In the late 1980s, several landowners with property in Thousand Acre Swamp, in Athol and Phillipston, worked with Mount Grace to apply for a state grant to conserve their land. Their proposal was ranked first in Massachusetts because of the enormous habitat value of the Thousand Acre Swamp-Bearsden Woods area, and was in line for conservation money until funding was pulled at the last minute.
Local interest in protecting the wetlands never waned however. In the 1990s, a survey conducted by local nature photographer and tracker Paul Rezendes and William Kuriger found 226 plant, 37 mammal, and 108 bird species in the swamp.
In 2007, encouraged by Bill Rose, one of the original landowners, Jay Rasku at the North Quabbin Regional Landscape Partnership applied to the North American Wetland Conservation Act Small Grants program (NAWCA) for money to restart the project by helping the Brouillet and MacCombie families conserve their land.
Since NAWCA grants require a match from state or local funding sources, Rasku joined with the Massachusetts Department of Fish and Game (DFG) which was already working to buy 350 acres in the swamp from the Town of Athol. Succesful completion of that project would more than make up for the NAWCA grant match requirements. The project was also funded by a grant from the Massachusetts Conservation Partnership and by the Town of Phillipston, which voted to appropriate $18,000 from town Community Preservation Act money.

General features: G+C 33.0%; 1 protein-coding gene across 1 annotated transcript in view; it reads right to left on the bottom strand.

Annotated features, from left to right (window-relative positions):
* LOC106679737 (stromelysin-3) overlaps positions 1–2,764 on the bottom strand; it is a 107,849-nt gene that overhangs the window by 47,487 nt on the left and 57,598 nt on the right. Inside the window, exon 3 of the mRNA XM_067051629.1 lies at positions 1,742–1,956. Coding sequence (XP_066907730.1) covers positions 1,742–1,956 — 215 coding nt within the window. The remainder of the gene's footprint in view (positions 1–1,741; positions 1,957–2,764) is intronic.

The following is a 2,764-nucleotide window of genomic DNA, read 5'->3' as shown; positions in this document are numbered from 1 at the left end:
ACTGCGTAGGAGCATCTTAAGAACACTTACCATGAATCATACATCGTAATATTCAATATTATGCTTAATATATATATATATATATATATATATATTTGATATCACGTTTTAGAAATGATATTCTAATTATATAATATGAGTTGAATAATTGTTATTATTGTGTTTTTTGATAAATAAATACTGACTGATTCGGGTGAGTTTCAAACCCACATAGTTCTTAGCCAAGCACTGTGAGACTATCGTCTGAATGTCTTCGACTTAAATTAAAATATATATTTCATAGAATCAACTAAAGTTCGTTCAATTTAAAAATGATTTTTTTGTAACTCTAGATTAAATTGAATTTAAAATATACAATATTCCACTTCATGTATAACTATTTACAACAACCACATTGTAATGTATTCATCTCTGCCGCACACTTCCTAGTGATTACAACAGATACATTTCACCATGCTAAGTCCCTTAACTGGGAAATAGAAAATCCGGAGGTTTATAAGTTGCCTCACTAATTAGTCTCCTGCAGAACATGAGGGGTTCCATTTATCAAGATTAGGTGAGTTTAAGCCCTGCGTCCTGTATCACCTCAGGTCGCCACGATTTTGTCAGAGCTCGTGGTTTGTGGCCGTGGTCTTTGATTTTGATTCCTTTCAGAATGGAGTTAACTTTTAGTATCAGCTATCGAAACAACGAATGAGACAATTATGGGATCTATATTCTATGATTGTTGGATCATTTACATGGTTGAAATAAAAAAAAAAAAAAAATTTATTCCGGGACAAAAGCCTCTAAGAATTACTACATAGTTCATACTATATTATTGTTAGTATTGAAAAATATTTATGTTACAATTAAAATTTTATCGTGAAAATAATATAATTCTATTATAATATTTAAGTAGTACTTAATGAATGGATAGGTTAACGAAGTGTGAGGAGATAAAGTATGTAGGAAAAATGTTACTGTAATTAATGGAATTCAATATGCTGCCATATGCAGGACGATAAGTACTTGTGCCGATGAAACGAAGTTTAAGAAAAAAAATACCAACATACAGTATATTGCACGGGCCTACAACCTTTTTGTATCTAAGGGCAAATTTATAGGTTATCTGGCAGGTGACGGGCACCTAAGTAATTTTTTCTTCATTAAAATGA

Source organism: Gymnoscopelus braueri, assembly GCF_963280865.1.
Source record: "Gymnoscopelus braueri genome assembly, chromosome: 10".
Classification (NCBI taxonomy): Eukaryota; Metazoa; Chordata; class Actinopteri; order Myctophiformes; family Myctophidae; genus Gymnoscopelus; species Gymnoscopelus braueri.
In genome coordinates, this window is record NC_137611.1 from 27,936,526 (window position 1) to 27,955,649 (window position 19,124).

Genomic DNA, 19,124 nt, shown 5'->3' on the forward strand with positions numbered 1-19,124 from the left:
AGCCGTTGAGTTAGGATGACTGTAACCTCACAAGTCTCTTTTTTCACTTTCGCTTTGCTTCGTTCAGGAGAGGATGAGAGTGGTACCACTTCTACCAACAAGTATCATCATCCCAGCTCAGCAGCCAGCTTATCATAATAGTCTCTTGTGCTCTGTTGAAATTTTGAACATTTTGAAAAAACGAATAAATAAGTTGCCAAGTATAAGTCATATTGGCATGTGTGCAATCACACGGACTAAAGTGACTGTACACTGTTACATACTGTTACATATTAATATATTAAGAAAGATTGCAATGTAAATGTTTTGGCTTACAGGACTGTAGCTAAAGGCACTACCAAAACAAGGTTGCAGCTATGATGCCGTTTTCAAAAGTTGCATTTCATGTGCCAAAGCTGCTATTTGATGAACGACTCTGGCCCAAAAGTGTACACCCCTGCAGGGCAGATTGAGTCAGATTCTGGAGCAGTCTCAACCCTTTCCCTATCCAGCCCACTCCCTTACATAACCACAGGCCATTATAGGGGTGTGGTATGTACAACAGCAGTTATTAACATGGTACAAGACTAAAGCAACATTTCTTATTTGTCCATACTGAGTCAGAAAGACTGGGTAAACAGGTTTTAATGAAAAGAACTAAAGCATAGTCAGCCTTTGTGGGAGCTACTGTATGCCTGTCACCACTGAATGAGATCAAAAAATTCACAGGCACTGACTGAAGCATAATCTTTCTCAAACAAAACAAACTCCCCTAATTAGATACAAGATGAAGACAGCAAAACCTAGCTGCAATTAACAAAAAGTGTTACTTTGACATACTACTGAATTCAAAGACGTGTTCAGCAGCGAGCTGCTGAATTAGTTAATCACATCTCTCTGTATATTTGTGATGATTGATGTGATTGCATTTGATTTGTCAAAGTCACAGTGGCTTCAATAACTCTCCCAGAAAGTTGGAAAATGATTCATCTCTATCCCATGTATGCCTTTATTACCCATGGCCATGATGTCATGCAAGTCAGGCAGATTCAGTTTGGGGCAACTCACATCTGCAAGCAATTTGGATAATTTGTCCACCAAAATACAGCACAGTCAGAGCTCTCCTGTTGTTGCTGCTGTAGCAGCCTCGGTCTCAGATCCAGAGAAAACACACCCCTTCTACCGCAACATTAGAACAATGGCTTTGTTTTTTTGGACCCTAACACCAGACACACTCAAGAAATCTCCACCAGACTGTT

Since March, two projects have closed, protecting 95 acres in Athol and Phillipston. Conserving the Brouillet land, which has frontage on Route 2A, protects nearly 1,800 feet of streambank along Thousand Acre Brook. The MacCombie land also includes the northeast bank of the brook, which flows into the Millers River. On August 5, 2010, Governor Patrick signed a bill sponsored by Senator Stephen M. Brewer which authorized the purchase of 350 acres from the Town of Athol. When that sale closes, the vision of protecting the brook’s watershed will be well on its way to completion.
The project moved forward with support from Mount Grace’s Local Landscape Collateral Fund, which allows conservation supporters to purchase a certificate of deposit at Greenfield Savings Bank which the bank uses as collateral for the loans it makes to Mount Grace. “It was great to be able to use such an innovative conservation strategy,” says Rasku, “local people were able to come forward to help this neighborhood achieve a longstanding neighborhood goal: protecting the headwaters of Thousand Acre Brook, guarranteeing future access to hikers and birders in perpetuity.”
Thousand Acre Swamp can be reached by a trail which begins at Red Apple Farm.